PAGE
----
How to repair your blanket

How to repair your blanket

Do you need help with repairing a wool blanket? Well, you’ve come to the right place! 

In a highly consumerist society and an economy that relies on single-use and fast fashion buys, repairing what you own is one of the best things you can do to avoid unnecessary wastage. Repairing saves you money, empowers you to restore the things you love, and helps release pressure on the planet from overconsumption. 

If you take care of and repair your blanket, it will last you a lifetime. Here we have a friends’ moth-eaten wool blanket from one of the first Seljak Brand production runs, and our co-founder shows us how to fix it with stitching and patching to create both an invisible repair and a feature repair.

Hot tip: Air your blanket out in the sun if it’s been in storage for a long time and spot clean it if and when it gets stained to help keep your blanket for as long as possible.

You'll need:

  • Fabric for a two-sided patch
  • Four ply embroidery yarn in contrasting colour for feature patch
  • Embroidery needle
  • Regular thread to match colour of blanket for invisible patch
  • Regular sewing needle
  • Measuring tape
  • Fabric scissors
  • Smaller snippers – non-essential but useful tool for any hand sewing job

Getting prepared with patch fabric, embroidery thread and needles, measuring tape (or ruler), fabric scissors (and if you have them, snippers for ease)

Step 1: Make a repair plan

To get started, look carefully at the damage (tip: holding it against the light is useful!) and map it out using pins. Here we can see five holes of different sizes dotted in an area of about 20 by 20cm. Because the outlying hole is tiny, I saw it could be repaired with a basic cotton thread stitch job. Because the other holes are larger, we decided to go for a double-sided patch that covers all of them at once, and adds a unique feature to the blanket! 

Marking out the moth eaten holes with pins

Step 2: Measure the patchable area

Work out how big the patch needs to be and give an extra 1.5cm to provide room for the stitches that will go around the patch. I used an even surface to lay out the blanket to ensure my measurements were accurate.

Measuring how big the patches need to be

Step 3: Cut and pin the patches

Cut two patches the same size for each side of the blanket. If you have fabric marking chalk you can use that, or mark the line with pins – I just followed the straight lines of the tartan fabric. Pin one to each side of the blanket lining them up as precisely as you can.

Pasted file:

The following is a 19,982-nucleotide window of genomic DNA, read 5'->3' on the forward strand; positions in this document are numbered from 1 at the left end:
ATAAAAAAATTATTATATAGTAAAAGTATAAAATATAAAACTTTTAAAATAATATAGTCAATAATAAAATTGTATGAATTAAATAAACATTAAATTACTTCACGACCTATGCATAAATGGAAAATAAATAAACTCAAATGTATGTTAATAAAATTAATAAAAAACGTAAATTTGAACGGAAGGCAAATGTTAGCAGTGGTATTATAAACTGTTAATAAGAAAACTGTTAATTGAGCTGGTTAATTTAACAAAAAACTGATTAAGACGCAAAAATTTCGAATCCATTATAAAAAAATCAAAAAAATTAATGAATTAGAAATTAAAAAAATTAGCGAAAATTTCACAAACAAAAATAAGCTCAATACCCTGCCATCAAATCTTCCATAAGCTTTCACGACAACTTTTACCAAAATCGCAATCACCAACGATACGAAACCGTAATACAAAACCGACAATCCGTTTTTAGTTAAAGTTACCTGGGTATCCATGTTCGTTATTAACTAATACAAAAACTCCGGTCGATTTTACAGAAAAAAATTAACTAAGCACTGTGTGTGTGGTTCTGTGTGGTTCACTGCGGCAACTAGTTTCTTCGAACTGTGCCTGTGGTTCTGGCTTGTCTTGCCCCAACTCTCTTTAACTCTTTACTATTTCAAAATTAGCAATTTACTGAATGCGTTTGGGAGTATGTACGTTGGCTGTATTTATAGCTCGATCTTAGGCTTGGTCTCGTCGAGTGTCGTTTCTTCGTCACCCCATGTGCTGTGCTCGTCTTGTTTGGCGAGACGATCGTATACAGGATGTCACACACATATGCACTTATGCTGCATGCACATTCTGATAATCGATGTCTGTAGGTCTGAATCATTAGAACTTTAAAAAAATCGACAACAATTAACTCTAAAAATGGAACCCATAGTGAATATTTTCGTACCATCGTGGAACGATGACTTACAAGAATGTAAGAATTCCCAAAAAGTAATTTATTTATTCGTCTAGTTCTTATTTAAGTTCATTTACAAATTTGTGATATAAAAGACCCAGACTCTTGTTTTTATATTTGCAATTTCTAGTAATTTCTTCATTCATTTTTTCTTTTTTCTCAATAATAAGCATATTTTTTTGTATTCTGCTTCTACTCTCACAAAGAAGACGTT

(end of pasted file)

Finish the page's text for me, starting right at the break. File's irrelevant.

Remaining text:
Cutting two patches of the same size

Pinning the patches to the blanket on each side

Step 4: Blanket stitch patches

Use blanket stitch to attach the patches to the blanket, using the appliqué blanket stitch technique. I did 1cm between each stitch and from the edge. Remember you’ll be stitching a patch simultaneously on the other side of the blanket! Make sure you check the back patch for each stitch, that it’s square to the last and to the edge of the patch. This is time consuming but worth getting right for a good looking end product. 

Starting the blanket stitch

Step 5: Careful stitching the corners

It’s worth doing an extra stitch to create a solid corner. Here’s the technique to blanket stitch a corner (even though the example isn’t appliqué, the same technique can be applied).

Adding an extra stitch to the corner for strength

Step 6: Tie a hidden knot to finish

After you've sewn the full way around the patch, create a hidden ‘knot’ by stitching the blanket carefully in the same place underneath your final stitch 3 to 4 times and cut the thread. And voila! That’s your patch complete. 

Sewing the full way around the patch

Hiding the ‘knot’ at the end

Front and back patches

Now for the invisible repair to the outlying moth hole!

Step 7: Mark the hole

Check how big the hole is. This one is long and narrow so it should be easy to stitch together. 

Identifying the hole for repair

Step 8: Thread your needle and begin to stitch

Using the regular needle and thread, start by tying a knot at the end of your thread. Use around 30cm of thread so you’re not at risk of running out half-way through your job but there’s not so much you get tangled. Begin stitching a few millimetres from the beginning of the hole to create a secure anchor for the stitches. 

Creating an anchor at the base of the hole with a few stitches before the hole begins

Step 9: Stitch the hole together

Stitch from one side to the other and repeat (say left to right), and stitching upwards a millimetre a so at a time, so the stitches are perpendicular to the hole.

Stitching perpendicular to the hole, a millimetre or so apart

Step 10: Return stitch for strength

Stitch back down the other way to create a strong bind.

Stitching back the other direction means two layers of stitching make a stronger repair

Step 11: Tie off the thread

To tie off, carefully stitch in the same place 3 to 4 times a few millimetres from the base of the hole and cut the thread.

Tie off by stitching over the same spot a few times and cutting the thread

Step 12: Lose the hole!

Check how easy it is to see your repair job when you zoom out, and enjoy your patch!

Can you see the hole you stitched together?

Once you get the hang of patching and creating invisible stitch repairs, you can apply these techniques to your clothes too, repairing holes and tears in jeans, jackets and so on.

On the whole, repairing things saves money, builds handcrafting skills, and avoids landfill and overconsumption. Repairing is also an opportunity to give your stuff character and tell a story. 

Happy repairing! 

Back to blog